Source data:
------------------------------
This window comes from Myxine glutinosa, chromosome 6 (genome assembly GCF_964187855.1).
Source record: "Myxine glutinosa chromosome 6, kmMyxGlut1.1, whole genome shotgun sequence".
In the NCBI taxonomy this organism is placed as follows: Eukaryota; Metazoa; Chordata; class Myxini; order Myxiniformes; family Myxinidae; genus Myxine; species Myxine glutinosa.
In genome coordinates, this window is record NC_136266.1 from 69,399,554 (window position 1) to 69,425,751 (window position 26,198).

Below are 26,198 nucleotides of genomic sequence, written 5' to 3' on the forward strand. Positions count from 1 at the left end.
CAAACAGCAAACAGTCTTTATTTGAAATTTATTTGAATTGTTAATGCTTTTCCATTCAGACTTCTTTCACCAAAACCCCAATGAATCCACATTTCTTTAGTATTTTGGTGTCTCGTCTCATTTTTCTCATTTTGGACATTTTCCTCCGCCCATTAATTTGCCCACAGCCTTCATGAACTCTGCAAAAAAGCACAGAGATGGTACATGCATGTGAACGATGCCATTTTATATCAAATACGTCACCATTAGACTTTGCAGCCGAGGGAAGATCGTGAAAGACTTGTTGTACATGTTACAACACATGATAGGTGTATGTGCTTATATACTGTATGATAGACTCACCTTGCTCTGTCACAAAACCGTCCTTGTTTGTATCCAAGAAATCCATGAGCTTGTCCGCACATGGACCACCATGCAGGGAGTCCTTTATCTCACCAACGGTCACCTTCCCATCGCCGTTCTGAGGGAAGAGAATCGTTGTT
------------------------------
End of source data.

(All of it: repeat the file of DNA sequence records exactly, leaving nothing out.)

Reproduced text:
This window comes from Myxine glutinosa, chromosome 6 (genome assembly GCF_964187855.1).
Source record: "Myxine glutinosa chromosome 6, kmMyxGlut1.1, whole genome shotgun sequence".
In the NCBI taxonomy this organism is placed as follows: Eukaryota; Metazoa; Chordata; class Myxini; order Myxiniformes; family Myxinidae; genus Myxine; species Myxine glutinosa.
In genome coordinates, this window is record NC_136266.1 from 69,399,554 (window position 1) to 69,425,751 (window position 26,198).

Below are 26,198 nucleotides of genomic sequence, written 5' to 3' on the forward strand. Positions count from 1 at the left end.
CAAACAGCAAACAGTCTTTATTTGAAATTTATTTGAATTGTTAATGCTTTTCCATTCAGACTTCTTTCACCAAAACCCCAATGAATCCACATTTCTTTAGTATTTTGGTGTCTCGTCTCATTTTTCTCATTTTGGACATTTTCCTCCGCCCATTAATTTGCCCACAGCCTTCATGAACTCTGCAAAAAAGCACAGAGATGGTACATGCATGTGAACGATGCCATTTTATATCAAATACGTCACCATTAGACTTTGCAGCCGAGGGAAGATCGTGAAAGACTTGTTGTACATGTTACAACACATGATAGGTGTATGTGCTTATATACTGTATGATAGACTCACCTTGCTCTGTCACAAAACCGTCCTTGTTTGTATCCAAGAAATCCATGAGCTTGTCCGCACATGGACCACCATGCAGGGAGTCCTTTATCTCACCAACGGTCACCTTCCCATCGCCGTTCTGAGGGAAGAGAATCGTTGTT